Ecuadoreans Lose Appeal in Lawsuit Against Canadian Mining Company and TSX


Press Release

Date of publication: 
14 March 2011

One wonders whether Canadian courts in the long run want to adopt rules that have the effect of sticking a Canadian flag on human rights abuses in developing countries.” – lawyer Murray Klippenstein

On Friday, March 11, 2011, the Court of Appeal for Ontario dismissed an appeal by Ecuadorian campasinos who say they were assaulted by security forces hired on behalf of a Canadian mining company in their native Ecuador.

Marcia Ramírez, Polivio Peréz and Israel Peréz had sued Canadian mining company Copper Mesa Mining Corporation and two of its directors as well as the Toronto Stock Exchange, which the Ecuadorians say listed the mining company on its stock exchange after having been warned that money from the listing would lead to violence. Ramírez, Peréz and Peréz had appealed an earlier decision that dismissed their lawsuit.

In the ruling, the Court recognized that “[t]he threats and assaults alleged by the plaintiffs are serious wrongs. Nothing in these reasons should be taken as undermining the plaintiffs’ rights to seek appropriate redress for those wrongs”, but nonetheless ruled against the Ecuadorians.

“I know Marcia, Polivio and Israel will be disappointed that no one will be held accountable for the violent attacks they endured at the hands of the Canadian mining industry,” said Murray Klippenstein, legal counsel for the Ecuadorians. “Armed men linked to Canadian mining company Copper Mesa came into their community and attacked them. The directors of Copper Mesa based in Toronto were shown photographs of this attack. You would think at the very least, that when directors of a Canadian corporation have been warned and given evidence that company personnel are assaulting people, they would have to do something to stop further violence. The Court said that under Canadian law, directors don’t have to do anything whatsoever. When you think about it, this is a disturbing state of affairs. Do Canadians really want to have their legal system on the one hand authorize Canadian mining companies to go abroad to developing countries, and then on the other hand totally absolve the directors in Canada of any responsibility whatsoever for human rights abuses those companies may perpetrate there?”

The judgment also confirmed that the Toronto Stock Exchange is under no legal duty to consider human rights records when deciding whether to list corporations on its stock exchange, even in cases where the TSX has been informed of past violence caused by the corporation.

This ruling paves the way for Canadian mining companies to continue to raise money on the Toronto Stock Exchange without the TSX having any regard at all for potential violence and harm that is likely to be caused by these funds in areas of the world where human rights abuse is common.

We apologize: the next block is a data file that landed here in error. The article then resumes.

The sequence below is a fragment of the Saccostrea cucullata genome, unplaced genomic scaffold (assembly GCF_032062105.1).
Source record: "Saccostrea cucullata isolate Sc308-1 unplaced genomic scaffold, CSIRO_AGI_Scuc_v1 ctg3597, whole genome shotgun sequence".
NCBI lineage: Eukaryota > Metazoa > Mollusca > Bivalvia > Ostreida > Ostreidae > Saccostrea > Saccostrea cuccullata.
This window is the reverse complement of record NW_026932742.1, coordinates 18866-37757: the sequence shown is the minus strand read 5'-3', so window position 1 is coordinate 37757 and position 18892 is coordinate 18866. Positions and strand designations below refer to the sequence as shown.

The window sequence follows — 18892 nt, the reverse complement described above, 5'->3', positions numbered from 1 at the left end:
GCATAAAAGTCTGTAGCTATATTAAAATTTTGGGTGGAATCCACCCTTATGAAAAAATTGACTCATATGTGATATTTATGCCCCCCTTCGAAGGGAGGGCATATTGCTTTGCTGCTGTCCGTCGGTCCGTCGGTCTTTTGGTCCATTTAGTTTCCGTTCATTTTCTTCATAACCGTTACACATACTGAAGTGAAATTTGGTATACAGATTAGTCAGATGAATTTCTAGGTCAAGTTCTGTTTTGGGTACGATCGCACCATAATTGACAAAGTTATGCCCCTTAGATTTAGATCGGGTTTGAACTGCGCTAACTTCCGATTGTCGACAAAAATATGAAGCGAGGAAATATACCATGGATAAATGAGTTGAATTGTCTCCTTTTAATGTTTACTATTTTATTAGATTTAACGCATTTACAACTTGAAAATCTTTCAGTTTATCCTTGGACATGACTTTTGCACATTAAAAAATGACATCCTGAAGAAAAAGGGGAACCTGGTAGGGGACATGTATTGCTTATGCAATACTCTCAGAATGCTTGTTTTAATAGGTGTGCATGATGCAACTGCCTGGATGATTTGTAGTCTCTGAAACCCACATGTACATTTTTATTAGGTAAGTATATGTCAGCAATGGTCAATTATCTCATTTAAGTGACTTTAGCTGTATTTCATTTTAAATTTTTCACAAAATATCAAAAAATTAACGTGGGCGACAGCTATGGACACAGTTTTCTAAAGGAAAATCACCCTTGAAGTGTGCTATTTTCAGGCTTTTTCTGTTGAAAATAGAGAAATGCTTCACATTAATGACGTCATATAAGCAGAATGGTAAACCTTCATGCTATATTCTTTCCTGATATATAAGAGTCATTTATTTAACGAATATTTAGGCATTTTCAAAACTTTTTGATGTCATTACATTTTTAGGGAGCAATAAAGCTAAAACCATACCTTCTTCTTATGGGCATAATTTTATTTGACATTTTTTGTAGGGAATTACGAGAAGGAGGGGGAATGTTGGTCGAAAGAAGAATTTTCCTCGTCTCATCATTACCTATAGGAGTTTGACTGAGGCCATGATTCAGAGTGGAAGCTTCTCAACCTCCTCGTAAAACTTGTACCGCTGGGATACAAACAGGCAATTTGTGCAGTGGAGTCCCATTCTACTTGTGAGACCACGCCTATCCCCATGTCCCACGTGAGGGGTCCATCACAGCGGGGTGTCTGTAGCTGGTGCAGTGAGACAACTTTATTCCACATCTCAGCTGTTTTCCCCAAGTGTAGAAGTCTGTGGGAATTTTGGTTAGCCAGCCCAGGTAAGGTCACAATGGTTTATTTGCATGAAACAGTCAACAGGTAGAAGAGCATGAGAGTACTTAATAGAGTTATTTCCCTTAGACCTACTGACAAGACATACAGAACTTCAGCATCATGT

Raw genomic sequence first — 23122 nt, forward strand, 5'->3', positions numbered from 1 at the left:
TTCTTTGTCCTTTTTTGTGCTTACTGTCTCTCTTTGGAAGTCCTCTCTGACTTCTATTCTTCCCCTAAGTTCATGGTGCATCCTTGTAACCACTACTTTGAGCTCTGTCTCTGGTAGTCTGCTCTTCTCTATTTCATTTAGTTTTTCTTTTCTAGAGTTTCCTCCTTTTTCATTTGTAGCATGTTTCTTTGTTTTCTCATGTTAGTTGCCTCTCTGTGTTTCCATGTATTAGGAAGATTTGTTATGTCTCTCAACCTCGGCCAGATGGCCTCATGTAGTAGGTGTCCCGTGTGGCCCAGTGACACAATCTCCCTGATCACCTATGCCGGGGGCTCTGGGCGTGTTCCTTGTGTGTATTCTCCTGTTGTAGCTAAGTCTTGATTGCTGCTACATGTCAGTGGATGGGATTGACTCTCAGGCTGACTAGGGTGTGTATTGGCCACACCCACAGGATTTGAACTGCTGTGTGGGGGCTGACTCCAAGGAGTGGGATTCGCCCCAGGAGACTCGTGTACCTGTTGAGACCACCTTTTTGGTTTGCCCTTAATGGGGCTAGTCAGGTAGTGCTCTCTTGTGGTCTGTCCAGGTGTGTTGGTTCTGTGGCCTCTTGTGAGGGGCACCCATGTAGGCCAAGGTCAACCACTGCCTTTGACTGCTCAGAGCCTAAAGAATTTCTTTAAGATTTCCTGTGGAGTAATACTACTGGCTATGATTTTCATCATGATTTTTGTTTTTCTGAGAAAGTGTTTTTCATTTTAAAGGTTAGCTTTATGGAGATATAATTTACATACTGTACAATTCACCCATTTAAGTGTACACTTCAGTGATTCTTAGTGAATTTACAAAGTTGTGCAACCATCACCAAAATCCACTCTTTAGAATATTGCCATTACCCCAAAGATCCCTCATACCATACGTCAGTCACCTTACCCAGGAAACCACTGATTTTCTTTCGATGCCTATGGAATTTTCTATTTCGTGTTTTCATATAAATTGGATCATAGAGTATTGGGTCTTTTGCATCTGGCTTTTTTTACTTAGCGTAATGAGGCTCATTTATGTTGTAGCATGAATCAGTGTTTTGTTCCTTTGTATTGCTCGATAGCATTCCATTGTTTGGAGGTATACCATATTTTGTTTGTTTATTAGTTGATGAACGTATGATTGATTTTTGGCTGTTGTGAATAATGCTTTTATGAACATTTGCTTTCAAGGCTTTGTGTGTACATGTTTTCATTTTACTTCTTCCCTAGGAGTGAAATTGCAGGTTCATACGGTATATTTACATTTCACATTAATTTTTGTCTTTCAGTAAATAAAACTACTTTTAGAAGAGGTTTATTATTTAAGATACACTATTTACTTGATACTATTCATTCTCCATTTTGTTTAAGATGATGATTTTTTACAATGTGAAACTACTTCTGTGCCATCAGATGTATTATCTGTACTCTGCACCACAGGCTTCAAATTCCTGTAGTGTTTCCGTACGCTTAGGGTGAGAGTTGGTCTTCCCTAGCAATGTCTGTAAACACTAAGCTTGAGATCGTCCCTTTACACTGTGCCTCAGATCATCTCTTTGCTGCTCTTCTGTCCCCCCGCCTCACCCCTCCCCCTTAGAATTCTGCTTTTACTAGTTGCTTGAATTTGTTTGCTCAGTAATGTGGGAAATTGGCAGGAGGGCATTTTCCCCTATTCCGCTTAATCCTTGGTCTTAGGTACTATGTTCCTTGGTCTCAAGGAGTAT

The Toronto Stock Exchange is a for-profit corporation that took in $142.1 million in 2009 through listing fees. The TSX lists more mining corporations than any other stock exchange in the world and routinely lists corporations with mining projects in countries known for severe problems with violence including the Democratic Republic of Congo, Burma, Zimbabwe and Guatemala.

“This judgment raises some questions for the future,” said Mr. Klippenstein, who is also legal counsel for a widow in Guatemala whose husband was murdered by the head of security of a Canadian mining subsidiary because of his outspoken concerns about the activities of the company. “There are a number of other legal cases that are pending in Canadian courts that raise these issues, in slightly different legal settings. One wonders whether Canadian courts in the long run want to adopt rules that have the effect of sticking a Canadian flag on human rights abuses in developing countries.”

“There is a silver lining to this story. Copper Mesa ran out of money. It was delisted from the Toronto Stock Exchange, and it lost its mining concession. In the end, there is no massive open pit copper mine destroying the environment and villages around Junín, which were what Marcia, Polivio and Israel were fighting to protect from the start.”

The Plaintiffs are considering a possible appeal.

The full text of the judgment can be found at:

For more information:


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